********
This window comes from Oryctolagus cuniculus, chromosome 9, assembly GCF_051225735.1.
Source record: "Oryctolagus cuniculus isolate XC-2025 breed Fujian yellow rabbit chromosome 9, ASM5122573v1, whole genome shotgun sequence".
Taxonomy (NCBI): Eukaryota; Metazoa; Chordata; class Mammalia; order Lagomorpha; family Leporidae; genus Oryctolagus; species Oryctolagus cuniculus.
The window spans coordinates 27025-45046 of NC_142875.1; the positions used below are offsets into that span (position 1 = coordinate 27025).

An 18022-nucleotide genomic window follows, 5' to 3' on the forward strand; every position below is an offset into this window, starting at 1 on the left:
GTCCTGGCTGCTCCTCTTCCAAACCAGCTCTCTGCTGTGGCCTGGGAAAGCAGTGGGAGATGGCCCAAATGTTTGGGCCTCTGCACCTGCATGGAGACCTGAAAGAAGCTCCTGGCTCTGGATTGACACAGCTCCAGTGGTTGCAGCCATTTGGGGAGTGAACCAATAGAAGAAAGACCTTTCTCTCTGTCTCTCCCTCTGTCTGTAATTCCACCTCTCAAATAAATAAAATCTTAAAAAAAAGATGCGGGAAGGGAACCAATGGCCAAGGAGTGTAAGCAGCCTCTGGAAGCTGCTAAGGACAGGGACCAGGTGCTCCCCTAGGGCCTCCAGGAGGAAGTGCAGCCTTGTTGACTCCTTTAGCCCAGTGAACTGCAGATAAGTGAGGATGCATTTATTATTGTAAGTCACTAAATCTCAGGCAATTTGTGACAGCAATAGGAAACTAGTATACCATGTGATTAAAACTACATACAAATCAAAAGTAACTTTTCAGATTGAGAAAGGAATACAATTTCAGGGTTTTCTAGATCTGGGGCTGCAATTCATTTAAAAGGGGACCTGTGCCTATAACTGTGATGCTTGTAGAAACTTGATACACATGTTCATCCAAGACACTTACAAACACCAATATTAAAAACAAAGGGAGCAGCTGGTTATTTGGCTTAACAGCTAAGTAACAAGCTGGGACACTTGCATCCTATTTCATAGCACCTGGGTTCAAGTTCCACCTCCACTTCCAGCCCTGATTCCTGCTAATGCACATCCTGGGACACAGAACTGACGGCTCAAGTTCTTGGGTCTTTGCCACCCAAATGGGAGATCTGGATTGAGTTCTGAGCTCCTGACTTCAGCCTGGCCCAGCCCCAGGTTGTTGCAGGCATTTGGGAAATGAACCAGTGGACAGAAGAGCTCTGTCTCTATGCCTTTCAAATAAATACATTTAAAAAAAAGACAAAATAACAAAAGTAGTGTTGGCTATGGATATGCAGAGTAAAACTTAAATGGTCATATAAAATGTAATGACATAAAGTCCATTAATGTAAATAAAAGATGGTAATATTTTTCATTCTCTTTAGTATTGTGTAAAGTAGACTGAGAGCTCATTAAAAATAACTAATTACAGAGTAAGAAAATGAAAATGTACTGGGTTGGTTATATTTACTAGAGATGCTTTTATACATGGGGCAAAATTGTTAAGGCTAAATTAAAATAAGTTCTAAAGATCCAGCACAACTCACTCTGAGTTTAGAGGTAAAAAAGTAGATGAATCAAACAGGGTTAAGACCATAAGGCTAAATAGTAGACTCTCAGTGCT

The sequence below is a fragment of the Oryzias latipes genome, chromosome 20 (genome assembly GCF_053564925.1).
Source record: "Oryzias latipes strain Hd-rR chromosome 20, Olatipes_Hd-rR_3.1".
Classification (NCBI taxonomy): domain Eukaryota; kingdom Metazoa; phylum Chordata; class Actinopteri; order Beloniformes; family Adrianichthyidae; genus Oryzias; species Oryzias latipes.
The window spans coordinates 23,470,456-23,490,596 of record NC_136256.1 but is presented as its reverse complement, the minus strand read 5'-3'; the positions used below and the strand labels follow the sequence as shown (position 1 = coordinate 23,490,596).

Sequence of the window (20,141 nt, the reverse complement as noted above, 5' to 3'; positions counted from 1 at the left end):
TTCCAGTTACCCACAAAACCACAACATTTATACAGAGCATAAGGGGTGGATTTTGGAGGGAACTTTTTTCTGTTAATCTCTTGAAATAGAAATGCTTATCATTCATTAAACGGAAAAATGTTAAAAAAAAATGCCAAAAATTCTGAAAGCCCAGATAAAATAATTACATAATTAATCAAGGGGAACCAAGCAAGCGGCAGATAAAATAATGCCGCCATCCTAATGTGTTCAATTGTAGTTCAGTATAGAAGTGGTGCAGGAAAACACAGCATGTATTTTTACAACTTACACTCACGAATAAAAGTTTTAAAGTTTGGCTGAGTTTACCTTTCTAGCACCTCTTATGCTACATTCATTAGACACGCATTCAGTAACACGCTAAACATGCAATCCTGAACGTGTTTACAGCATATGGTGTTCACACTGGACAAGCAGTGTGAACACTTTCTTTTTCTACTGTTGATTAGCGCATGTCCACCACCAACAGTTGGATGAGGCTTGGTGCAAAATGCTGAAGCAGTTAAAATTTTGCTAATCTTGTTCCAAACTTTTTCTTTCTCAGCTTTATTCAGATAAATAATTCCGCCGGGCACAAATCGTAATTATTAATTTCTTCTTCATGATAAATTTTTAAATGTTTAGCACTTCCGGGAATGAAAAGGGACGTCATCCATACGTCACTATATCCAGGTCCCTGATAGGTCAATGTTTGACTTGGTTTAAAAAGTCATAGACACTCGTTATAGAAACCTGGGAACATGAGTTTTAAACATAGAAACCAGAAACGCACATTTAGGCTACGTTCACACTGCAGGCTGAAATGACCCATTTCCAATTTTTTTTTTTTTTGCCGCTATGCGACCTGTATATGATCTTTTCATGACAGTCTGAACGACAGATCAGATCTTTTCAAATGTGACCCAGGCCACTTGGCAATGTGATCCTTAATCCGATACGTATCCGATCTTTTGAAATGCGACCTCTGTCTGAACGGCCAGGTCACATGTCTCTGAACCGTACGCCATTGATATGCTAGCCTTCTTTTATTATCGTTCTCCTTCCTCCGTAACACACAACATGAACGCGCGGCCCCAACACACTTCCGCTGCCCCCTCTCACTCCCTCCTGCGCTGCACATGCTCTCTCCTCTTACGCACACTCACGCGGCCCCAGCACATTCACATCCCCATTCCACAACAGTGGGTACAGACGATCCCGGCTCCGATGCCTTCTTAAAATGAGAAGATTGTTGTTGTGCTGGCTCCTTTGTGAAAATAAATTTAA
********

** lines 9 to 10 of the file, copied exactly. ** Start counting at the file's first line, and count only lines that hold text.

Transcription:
Classification (NCBI taxonomy): domain Eukaryota; kingdom Metazoa; phylum Chordata; class Actinopteri; order Beloniformes; family Adrianichthyidae; genus Oryzias; species Oryzias latipes.
The window spans coordinates 23,470,456-23,490,596 of record NC_136256.1 but is presented as its reverse complement, the minus strand read 5'-3'; the positions used below and the strand labels follow the sequence as shown (position 1 = coordinate 23,490,596).